These optional attributes are a great opportunity to provide Facebook with more information about your ads, which means your targeting will be much more accurate. The more users know about your products, the more likely it is that they’ll click or convert.
In our opinion, they're not so optional. So don't skimp on them or you'll be missing out on some real performance!
Here are the optional feed requirements:
Colour, pattern & material
The trick here is to only include attributes that people actually search for. This means instead of “night sky” use “dark blue”. This will help Facebook understand your ad better, resulting in more relevant ad matching.
google_product_category & product_type
We advise that you categorise granularly and accurately. Google recommends 3 or more levels of categorisation. Remember, the google_product_category is Google’s taxonomy and the product_type is your own.
Ensure you don’t mix them up, because this will result in a disapproval. The better your categorisation is, the better targeting, ad matching and reporting will be.
gender & age_group
Providing these attributes will ensure better ad matching. Be wary, however, as many Facebook users do not input their gender. Be careful not to target only males or only females.
To advertise multiple variants of a product together, use the same item_group_id for each of the variant products. For example, black pencil skirt is a variant of pencil skirt. By giving users variations, it increases the chance that they’ll click or decide to buy.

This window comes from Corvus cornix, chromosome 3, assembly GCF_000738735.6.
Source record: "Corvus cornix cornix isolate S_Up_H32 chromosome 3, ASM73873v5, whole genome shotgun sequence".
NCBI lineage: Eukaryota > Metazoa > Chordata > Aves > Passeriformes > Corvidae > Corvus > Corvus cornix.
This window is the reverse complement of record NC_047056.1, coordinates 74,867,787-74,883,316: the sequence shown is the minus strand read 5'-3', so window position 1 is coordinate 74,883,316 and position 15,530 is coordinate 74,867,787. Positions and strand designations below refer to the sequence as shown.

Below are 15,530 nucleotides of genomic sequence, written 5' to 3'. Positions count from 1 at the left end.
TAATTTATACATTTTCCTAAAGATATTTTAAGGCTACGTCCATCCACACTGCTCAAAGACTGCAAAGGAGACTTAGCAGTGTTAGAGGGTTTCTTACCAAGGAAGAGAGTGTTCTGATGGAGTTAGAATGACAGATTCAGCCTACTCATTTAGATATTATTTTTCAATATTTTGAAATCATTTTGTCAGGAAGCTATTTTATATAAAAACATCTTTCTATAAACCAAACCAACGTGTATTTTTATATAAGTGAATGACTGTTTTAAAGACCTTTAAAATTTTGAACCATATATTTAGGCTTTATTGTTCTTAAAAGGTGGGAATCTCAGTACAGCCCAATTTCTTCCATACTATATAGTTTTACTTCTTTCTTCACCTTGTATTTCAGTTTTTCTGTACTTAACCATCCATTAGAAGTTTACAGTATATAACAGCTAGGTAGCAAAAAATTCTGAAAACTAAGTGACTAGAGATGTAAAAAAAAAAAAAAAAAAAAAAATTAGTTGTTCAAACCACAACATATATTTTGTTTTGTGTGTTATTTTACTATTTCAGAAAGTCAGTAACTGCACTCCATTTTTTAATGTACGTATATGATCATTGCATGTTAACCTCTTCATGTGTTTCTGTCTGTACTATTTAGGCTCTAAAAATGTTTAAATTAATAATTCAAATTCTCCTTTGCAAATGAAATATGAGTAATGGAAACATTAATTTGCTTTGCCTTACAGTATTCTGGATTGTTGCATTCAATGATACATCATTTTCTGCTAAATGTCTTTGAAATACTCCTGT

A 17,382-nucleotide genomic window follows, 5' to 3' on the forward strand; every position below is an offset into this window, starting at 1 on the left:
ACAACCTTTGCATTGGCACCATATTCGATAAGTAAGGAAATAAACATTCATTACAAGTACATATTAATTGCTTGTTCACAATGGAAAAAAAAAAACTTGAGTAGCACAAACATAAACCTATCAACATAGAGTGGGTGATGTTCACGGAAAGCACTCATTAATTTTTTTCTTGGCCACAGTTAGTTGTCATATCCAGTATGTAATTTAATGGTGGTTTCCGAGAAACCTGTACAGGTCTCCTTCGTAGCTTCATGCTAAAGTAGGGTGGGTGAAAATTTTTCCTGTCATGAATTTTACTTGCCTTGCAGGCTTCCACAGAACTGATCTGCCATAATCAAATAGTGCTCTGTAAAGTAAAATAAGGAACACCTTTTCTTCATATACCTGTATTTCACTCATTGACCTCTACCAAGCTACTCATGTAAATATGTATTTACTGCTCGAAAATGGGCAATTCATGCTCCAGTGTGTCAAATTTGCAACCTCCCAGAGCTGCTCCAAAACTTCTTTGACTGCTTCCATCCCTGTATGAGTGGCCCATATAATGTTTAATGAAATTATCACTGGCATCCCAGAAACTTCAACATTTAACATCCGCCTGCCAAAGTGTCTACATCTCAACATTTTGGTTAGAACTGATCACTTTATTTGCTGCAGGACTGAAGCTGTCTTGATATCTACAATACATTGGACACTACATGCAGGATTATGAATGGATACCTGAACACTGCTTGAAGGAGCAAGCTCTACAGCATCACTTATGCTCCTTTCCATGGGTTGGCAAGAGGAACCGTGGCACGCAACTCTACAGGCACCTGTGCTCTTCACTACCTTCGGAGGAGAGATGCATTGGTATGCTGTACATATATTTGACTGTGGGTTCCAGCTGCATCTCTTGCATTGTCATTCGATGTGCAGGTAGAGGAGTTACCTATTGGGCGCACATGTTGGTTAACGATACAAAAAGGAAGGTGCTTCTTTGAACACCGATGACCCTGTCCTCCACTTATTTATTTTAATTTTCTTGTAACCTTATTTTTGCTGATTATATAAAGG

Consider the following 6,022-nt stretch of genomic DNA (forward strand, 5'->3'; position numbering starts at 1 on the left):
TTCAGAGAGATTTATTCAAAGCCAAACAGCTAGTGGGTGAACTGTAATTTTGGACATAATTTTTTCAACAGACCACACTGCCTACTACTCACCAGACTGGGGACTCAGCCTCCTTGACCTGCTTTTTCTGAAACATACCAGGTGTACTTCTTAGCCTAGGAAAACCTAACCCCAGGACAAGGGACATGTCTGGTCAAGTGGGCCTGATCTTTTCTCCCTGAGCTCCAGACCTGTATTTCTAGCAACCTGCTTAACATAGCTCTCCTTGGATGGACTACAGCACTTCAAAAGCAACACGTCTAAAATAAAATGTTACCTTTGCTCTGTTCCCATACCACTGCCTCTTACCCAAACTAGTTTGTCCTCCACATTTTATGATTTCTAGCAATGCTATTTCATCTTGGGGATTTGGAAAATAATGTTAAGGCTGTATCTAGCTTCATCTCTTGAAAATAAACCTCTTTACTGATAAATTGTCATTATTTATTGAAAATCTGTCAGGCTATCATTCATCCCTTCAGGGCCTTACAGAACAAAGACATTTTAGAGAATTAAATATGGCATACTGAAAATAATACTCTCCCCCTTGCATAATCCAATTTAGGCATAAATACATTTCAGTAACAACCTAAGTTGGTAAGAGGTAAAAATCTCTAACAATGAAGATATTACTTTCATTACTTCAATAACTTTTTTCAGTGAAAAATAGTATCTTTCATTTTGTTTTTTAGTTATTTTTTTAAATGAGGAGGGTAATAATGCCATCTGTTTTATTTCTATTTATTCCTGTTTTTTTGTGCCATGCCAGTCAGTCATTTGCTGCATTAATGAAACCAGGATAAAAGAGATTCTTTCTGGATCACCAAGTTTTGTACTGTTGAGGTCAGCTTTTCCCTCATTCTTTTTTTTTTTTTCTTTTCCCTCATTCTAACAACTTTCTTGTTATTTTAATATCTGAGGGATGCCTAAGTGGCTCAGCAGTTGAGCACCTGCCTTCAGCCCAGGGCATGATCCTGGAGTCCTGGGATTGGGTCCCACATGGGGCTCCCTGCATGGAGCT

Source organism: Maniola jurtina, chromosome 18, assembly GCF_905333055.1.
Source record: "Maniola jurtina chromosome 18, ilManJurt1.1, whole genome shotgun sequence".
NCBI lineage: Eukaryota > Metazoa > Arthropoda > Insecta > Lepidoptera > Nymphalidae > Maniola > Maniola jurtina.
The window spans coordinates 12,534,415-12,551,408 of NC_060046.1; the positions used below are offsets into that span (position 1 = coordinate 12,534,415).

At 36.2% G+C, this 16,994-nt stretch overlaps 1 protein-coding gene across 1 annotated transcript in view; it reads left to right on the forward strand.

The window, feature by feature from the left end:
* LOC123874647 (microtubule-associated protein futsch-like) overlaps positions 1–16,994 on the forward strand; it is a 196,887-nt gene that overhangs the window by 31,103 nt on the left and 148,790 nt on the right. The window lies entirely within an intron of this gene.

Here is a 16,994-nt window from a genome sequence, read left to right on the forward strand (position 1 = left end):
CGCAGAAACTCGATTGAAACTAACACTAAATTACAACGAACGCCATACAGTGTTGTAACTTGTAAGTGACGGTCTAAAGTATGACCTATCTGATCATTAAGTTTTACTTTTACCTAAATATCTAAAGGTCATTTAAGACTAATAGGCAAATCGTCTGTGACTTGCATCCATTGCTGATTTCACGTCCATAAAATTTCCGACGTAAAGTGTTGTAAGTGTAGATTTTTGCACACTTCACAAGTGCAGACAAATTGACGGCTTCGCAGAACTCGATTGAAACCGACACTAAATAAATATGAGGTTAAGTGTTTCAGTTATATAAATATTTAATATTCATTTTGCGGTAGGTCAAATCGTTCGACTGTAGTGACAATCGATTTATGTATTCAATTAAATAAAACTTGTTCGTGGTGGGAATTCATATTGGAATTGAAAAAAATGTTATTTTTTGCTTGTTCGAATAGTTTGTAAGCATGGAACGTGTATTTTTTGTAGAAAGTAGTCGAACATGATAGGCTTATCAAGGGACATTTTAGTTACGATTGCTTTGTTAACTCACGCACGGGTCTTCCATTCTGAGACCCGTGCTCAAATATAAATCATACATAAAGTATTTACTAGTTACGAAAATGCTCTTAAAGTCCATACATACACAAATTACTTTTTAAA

shipping & shipping_weight
Including shipping information may help users when deciding to purchase. By including it early on, you establish trust with the user.
Custom labels are five additional columns that can be added to your product data feed and are usually used when marketers want to add product information that doesn’t fall under any other category.
They are a great way to improve ad matching and allows Facebook to group your products by additional variants such as price band or seasonal items.
When you have many products, it's difficult to apply labels, which is why you need a feed management platform such as Intelligent Reach to make these changes quickly and at scale.
How's going so far?
Optimise for mobile
With mobile taking precedence over desktop nowadays, it's important to think about optimising so that consumers can open product pages on your shopping app instead of your website.
Use these app URLS to send users to the correct product page in your app:
Use: app_id and app_name to help Facebook find your app.
Use: applink_treatment for cases in which users don’t have the app installed.
- Accept that some products simply won’t work on Facebook. Instead of wasting resources on them, we recommend that you take them out of your product feed all together.
- Make the most of custom labels! Its an easy way to increase targeting and visibility. Applying these labels is made easy on the IR Platform with the label manager.
- Keep on top of your data feed health. This means managing regularly, exporting daily and optimising wherever possible.
Now that your product catalog is complete and optimised, you’ll want to upload it in one of the aforementioned formats.
Then it’s a case of managing your campaign. A couple of things you’ll need to consider are:
- Your ideal audiences’ purchasing journeys
- Audiences and targeting
- Choosing the right ad formats
- Your relevance score – how effective are your ads?
This next article will explore ways in which to set up your ads and ensure they’re targeting the right people as well as fetching a high ROI.